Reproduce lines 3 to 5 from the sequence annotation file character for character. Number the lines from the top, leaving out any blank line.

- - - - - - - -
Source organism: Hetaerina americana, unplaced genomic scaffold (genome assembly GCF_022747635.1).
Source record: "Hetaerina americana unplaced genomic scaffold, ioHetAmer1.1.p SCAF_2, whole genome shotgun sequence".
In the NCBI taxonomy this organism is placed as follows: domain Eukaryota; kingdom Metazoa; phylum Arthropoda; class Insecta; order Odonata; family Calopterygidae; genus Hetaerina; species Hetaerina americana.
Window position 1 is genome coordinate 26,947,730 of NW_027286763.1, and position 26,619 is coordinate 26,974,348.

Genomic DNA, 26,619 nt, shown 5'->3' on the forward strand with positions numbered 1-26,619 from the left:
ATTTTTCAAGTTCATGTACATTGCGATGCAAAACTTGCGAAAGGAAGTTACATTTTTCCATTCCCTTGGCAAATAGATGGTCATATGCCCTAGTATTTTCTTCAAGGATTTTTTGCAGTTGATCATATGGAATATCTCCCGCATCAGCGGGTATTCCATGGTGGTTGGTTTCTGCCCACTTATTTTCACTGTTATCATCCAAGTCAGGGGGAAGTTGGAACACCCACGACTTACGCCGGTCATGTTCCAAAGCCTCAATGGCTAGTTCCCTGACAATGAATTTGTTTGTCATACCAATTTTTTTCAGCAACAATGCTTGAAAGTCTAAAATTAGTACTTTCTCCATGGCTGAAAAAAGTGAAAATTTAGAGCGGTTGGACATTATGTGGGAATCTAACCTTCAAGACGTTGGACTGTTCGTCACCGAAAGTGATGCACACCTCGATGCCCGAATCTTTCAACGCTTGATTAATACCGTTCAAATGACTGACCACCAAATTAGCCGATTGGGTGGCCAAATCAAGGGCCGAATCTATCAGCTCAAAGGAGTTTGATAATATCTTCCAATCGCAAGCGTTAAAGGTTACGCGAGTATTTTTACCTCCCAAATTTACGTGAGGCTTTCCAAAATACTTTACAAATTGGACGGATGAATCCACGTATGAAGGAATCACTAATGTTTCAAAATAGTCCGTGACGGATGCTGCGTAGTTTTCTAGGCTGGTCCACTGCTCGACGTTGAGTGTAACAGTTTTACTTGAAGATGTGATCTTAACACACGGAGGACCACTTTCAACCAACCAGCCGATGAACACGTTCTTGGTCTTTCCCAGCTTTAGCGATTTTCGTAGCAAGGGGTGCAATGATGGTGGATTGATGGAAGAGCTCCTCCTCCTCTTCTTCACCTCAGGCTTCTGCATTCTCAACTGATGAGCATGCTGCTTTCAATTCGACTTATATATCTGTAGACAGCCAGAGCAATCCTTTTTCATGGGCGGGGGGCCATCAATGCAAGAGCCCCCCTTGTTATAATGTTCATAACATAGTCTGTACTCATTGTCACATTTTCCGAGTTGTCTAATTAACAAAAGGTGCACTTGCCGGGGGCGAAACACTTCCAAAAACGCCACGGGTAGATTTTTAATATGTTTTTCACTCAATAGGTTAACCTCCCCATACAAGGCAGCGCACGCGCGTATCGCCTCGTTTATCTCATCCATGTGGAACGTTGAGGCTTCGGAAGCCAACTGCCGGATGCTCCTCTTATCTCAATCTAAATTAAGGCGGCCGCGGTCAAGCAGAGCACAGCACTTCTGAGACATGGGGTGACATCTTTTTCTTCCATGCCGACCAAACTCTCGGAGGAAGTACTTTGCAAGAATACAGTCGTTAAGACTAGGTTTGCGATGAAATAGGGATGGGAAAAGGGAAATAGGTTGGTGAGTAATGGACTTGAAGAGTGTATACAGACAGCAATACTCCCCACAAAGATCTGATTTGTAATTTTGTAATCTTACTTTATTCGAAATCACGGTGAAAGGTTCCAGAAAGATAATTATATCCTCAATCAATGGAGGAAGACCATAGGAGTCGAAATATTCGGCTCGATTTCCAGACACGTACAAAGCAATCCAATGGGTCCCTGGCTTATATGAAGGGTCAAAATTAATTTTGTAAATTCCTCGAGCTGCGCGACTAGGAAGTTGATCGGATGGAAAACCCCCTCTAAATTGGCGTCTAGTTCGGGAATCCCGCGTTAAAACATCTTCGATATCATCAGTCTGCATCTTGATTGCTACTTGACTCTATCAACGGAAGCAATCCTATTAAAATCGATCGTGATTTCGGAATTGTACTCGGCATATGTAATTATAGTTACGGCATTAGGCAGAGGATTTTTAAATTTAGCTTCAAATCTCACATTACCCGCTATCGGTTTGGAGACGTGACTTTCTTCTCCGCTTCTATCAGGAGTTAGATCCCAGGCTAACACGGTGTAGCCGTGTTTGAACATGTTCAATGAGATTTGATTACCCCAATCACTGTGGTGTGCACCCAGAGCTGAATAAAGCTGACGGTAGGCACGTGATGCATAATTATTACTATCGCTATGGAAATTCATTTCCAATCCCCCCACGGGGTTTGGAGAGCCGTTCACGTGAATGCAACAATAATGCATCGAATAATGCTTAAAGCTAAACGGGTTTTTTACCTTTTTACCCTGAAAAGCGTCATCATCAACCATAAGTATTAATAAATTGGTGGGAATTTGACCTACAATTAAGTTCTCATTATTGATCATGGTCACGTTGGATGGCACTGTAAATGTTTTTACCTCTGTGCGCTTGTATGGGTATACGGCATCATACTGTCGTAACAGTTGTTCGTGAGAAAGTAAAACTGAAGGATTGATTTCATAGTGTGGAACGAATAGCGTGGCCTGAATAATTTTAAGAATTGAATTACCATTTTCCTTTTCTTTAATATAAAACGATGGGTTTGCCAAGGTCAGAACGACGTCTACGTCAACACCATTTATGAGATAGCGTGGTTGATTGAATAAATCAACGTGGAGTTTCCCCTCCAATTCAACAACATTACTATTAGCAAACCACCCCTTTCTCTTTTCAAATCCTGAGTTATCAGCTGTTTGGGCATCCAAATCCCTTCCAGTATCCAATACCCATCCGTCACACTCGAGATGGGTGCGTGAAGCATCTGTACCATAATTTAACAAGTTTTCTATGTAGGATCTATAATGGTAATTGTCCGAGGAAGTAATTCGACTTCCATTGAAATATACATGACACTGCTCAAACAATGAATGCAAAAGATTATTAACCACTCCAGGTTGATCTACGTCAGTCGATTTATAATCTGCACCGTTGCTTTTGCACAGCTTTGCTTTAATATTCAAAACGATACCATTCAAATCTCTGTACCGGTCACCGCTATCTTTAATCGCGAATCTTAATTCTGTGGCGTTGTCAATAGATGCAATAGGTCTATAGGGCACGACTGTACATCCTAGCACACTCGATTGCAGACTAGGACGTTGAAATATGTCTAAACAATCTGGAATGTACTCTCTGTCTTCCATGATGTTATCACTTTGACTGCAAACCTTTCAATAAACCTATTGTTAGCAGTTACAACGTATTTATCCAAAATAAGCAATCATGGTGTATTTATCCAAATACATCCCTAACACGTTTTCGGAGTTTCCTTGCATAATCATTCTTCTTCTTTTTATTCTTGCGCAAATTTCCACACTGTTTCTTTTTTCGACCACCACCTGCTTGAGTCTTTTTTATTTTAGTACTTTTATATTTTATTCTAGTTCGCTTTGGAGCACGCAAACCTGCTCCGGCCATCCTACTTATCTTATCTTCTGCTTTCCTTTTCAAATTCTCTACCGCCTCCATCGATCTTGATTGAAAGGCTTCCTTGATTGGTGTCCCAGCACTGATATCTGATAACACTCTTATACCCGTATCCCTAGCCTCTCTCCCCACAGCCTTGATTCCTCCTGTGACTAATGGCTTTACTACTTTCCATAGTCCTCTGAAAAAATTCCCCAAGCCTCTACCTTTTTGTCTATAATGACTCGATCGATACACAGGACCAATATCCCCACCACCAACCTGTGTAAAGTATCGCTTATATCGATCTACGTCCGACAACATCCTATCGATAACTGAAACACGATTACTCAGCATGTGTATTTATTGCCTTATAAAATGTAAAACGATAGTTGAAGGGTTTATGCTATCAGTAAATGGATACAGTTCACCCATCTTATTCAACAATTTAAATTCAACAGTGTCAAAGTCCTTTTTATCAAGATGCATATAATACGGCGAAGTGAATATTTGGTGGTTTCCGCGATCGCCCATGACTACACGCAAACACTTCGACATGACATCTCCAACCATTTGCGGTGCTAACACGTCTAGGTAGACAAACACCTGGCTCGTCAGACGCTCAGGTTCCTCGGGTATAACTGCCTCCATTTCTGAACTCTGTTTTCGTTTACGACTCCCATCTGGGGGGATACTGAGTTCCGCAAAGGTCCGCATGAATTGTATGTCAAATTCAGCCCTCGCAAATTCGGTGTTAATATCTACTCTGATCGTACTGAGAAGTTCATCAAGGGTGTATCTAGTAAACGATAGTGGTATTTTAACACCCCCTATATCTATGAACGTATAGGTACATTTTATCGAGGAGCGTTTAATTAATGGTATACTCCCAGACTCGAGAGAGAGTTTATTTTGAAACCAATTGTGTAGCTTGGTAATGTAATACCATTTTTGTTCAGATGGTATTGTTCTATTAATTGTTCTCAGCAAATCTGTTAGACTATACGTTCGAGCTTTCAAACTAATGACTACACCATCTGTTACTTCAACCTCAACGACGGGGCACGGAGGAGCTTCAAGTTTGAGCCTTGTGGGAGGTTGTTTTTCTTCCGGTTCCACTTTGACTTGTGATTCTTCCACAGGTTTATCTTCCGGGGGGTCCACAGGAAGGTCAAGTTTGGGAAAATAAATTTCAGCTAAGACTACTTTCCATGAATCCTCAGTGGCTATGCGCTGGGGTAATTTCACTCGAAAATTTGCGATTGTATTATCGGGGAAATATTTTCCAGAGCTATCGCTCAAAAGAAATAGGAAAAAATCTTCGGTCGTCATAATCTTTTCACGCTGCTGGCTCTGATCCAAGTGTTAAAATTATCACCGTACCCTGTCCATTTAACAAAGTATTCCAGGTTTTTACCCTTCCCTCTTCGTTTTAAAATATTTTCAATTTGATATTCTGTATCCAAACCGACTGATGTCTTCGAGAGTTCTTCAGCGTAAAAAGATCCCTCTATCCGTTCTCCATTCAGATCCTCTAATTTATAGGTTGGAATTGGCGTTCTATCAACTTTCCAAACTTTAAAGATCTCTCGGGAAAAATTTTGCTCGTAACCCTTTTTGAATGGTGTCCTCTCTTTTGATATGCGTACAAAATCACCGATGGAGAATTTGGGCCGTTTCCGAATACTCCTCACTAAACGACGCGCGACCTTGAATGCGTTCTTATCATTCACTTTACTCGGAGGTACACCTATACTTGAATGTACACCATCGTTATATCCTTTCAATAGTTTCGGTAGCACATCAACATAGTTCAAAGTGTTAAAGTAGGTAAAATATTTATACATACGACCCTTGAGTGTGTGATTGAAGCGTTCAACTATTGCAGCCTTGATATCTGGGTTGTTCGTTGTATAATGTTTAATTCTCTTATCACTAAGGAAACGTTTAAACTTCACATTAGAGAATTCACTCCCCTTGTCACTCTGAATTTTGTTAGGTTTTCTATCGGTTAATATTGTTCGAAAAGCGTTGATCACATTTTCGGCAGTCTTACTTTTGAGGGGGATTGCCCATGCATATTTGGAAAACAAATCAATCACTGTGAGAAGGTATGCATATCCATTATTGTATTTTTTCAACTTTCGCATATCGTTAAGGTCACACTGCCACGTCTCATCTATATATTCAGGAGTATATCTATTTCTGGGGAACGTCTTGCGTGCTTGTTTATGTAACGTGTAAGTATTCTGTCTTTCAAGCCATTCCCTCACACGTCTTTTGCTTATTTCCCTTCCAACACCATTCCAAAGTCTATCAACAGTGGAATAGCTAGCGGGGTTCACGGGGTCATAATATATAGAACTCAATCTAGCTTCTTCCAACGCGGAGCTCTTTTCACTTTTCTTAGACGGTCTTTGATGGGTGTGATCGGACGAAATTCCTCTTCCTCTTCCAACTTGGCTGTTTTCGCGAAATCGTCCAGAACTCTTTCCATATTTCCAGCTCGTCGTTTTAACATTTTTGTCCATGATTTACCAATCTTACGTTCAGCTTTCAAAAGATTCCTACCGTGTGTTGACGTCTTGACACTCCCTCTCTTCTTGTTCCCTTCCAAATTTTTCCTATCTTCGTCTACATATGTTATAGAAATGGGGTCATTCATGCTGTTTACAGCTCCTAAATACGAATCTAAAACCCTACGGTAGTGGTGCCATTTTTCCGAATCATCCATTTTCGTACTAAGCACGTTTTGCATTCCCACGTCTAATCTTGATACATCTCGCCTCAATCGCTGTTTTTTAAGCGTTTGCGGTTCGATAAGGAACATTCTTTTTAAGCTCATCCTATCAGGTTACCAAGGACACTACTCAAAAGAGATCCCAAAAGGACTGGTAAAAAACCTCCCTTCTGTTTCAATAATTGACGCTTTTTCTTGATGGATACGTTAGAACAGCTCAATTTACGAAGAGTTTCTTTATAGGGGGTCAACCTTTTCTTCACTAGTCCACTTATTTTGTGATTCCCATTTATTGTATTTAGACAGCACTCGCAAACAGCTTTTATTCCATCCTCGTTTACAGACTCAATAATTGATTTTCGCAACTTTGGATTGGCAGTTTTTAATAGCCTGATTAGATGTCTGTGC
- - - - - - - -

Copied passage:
In the NCBI taxonomy this organism is placed as follows: domain Eukaryota; kingdom Metazoa; phylum Arthropoda; class Insecta; order Odonata; family Calopterygidae; genus Hetaerina; species Hetaerina americana.
Window position 1 is genome coordinate 26,947,730 of NW_027286763.1, and position 26,619 is coordinate 26,974,348.

Genomic DNA, 26,619 nt, shown 5'->3' on the forward strand with positions numbered 1-26,619 from the left: